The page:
Several years ago, instead of getting up to go to my well-paid, secure job as a tenured college professor, I would lie in bed for hours, repeatedly watching the video to “Don’t Give Up,” Peter Gabriel’s duet with Kate Bush. “I am a man whose dreams have all deserted,” Gabriel sings, echoing my inner monologue. I tried to believe Bush’s compassionate refrain, “Don’t give up, ’cause you have friends,” but I just couldn’t. My first class was at 2 p.m.; I’d make it there barely on time and barely prepared, then go right back home. At night, I ate ice cream and drank malty, high-alcohol beer—often together, as a float. I gained 30 pounds.
The antidepressants my doctor prescribed didn’t help. My psychotherapist told me I didn’t have clinical depression. Eventually, I realized something different had happened, something that lacks an official diagnosis. I had burned out.
In a recent BuzzFeed essay, “How Millennials Became the Burnout Generation,” Anne Helen Petersen gives a thorough account of how our society, especially in the past few decades, has ensured mass burnout by demanding more education, more debt, and more willingness to put work ahead of everything else. Petersen—who, full disclosure, is a friend who has cited my writing on burnout—coins the terms “errand paralysis” to describe her inability to perform the small, ordinary tasks we associate with functional adulthood. She makes a convincing case that, despite our society’s moralistic view of work, burnout is not the worker’s fault.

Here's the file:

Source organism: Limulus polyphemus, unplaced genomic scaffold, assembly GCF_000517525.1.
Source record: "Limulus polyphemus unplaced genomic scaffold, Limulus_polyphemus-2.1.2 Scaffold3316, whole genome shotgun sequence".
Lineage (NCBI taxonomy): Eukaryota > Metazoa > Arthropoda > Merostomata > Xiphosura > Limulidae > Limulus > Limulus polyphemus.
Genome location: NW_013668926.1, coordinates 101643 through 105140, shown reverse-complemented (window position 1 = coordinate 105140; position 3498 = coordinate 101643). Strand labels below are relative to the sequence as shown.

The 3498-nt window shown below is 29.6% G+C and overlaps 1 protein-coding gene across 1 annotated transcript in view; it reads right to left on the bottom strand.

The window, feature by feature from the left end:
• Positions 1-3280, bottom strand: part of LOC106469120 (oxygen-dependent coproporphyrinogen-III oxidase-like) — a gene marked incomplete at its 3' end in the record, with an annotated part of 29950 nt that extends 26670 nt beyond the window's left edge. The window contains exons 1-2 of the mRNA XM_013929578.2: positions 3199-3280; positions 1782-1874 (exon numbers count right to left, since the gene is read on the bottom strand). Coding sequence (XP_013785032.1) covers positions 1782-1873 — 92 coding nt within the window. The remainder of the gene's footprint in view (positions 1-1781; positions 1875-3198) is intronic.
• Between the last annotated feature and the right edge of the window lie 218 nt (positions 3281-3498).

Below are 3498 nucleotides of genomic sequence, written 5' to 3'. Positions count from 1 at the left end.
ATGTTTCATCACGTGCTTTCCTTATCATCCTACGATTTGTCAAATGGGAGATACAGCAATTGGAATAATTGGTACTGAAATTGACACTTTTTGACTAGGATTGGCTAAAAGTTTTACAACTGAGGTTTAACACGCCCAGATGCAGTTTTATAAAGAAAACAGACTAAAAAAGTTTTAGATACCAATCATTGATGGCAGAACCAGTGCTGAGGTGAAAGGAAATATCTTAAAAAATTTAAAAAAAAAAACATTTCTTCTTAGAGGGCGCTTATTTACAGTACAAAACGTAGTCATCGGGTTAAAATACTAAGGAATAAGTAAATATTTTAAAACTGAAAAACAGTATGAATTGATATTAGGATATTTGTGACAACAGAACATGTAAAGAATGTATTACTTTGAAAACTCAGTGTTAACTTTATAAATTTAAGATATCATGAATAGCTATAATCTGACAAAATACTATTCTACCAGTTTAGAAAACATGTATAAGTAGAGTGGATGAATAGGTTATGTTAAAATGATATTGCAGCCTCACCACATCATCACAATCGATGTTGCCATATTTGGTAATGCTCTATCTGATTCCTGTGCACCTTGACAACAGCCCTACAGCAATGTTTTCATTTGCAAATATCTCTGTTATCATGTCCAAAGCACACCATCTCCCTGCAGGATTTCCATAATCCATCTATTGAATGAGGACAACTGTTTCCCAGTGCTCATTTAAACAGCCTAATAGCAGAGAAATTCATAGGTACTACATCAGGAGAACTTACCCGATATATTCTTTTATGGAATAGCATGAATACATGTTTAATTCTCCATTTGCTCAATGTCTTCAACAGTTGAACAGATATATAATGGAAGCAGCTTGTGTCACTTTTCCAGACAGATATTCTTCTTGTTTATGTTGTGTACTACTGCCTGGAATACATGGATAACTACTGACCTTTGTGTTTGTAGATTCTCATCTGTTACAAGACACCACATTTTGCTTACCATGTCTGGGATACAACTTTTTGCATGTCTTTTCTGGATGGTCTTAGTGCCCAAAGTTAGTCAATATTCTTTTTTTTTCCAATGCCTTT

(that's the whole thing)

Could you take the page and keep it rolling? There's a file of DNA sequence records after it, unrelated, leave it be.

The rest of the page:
Petersen’s essay, which went viral, clearly resonated with young Americans. But by focusing on millennial burnout, Petersen understates the scope of the problem. About a quarter of all U.S. workers, of all ages, exhibit key